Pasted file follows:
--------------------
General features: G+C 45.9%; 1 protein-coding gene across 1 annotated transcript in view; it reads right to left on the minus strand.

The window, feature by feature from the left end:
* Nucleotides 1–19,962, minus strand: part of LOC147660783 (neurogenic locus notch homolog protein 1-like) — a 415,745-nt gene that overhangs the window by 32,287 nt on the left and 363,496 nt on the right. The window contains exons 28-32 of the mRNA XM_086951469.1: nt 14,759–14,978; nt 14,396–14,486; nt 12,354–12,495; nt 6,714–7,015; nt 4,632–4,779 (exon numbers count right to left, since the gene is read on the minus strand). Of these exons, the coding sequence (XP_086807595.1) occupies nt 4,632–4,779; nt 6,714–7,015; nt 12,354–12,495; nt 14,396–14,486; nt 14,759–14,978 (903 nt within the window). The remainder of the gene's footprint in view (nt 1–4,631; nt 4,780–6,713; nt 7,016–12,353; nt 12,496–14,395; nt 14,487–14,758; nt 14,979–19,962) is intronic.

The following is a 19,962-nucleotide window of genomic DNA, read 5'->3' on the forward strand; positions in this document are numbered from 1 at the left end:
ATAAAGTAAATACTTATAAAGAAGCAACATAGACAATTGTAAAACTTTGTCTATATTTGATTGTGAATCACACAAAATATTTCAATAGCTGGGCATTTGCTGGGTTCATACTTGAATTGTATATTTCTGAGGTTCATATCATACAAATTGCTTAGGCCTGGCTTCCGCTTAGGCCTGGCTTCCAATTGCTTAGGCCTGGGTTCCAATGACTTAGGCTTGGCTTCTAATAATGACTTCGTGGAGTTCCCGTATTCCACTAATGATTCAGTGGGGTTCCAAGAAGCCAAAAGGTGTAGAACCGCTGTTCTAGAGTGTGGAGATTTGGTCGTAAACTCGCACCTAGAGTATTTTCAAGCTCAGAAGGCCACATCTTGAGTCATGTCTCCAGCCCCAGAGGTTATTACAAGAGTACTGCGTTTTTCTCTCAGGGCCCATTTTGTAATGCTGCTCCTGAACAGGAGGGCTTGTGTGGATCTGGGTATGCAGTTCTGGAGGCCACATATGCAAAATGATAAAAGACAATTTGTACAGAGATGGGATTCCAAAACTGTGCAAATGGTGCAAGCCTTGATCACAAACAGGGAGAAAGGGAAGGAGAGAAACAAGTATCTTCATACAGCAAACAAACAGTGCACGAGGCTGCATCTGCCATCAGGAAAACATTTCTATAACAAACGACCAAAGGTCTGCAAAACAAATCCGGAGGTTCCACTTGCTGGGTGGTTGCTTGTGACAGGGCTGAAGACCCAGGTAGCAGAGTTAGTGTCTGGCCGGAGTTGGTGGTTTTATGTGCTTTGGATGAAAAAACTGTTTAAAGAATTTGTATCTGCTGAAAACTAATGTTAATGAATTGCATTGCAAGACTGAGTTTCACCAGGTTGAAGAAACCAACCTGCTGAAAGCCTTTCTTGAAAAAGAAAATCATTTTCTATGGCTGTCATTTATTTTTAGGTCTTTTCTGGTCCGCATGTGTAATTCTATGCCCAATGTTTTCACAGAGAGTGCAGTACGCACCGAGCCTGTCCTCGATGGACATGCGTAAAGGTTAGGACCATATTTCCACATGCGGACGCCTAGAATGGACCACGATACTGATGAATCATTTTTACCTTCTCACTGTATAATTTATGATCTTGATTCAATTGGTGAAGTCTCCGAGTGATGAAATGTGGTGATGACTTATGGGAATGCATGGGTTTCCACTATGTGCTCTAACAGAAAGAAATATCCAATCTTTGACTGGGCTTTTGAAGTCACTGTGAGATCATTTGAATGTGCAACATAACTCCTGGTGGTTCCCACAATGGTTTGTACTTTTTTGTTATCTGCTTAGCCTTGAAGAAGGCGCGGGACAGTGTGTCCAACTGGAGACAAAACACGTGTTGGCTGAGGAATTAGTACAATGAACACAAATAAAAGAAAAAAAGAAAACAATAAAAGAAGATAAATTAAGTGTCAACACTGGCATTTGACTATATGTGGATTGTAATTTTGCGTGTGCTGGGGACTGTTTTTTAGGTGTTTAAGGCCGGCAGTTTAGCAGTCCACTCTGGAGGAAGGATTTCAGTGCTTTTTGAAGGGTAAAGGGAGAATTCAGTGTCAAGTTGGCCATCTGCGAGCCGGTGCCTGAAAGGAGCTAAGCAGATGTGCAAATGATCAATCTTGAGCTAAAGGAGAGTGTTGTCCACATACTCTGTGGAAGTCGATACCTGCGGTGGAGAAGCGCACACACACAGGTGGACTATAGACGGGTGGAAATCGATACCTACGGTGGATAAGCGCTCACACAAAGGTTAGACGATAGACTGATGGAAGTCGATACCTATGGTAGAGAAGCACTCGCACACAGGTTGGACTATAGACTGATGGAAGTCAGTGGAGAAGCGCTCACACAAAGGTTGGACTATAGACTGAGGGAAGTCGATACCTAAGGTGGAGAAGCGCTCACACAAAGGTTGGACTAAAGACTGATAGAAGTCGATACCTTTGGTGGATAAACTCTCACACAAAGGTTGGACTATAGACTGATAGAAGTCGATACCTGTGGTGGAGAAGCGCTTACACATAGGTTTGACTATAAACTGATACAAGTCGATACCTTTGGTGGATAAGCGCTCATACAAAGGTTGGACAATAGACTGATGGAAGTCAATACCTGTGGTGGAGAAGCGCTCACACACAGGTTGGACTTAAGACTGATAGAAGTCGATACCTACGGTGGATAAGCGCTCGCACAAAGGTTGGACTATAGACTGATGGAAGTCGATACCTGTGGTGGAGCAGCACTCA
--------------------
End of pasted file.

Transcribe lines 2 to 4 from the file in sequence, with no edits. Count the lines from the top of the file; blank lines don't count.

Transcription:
The window, feature by feature from the left end:
* Nucleotides 1–19,962, minus strand: part of LOC147660783 (neurogenic locus notch homolog protein 1-like) — a 415,745-nt gene that overhangs the window by 32,287 nt on the left and 363,496 nt on the right. The window contains exons 28-32 of the mRNA XM_086951469.1: nt 14,759–14,978; nt 14,396–14,486; nt 12,354–12,495; nt 6,714–7,015; nt 4,632–4,779 (exon numbers count right to left, since the gene is read on the minus strand). Of these exons, the coding sequence (XP_086807595.1) occupies nt 4,632–4,779; nt 6,714–7,015; nt 12,354–12,495; nt 14,396–14,486; nt 14,759–14,978 (903 nt within the window). The remainder of the gene's footprint in view (nt 1–4,631; nt 4,780–6,713; nt 7,016–12,353; nt 12,496–14,395; nt 14,487–14,758; nt 14,979–19,962) is intronic.

The following is a 19,962-nucleotide window of genomic DNA, read 5'->3' on the forward strand; positions in this document are numbered from 1 at the left end: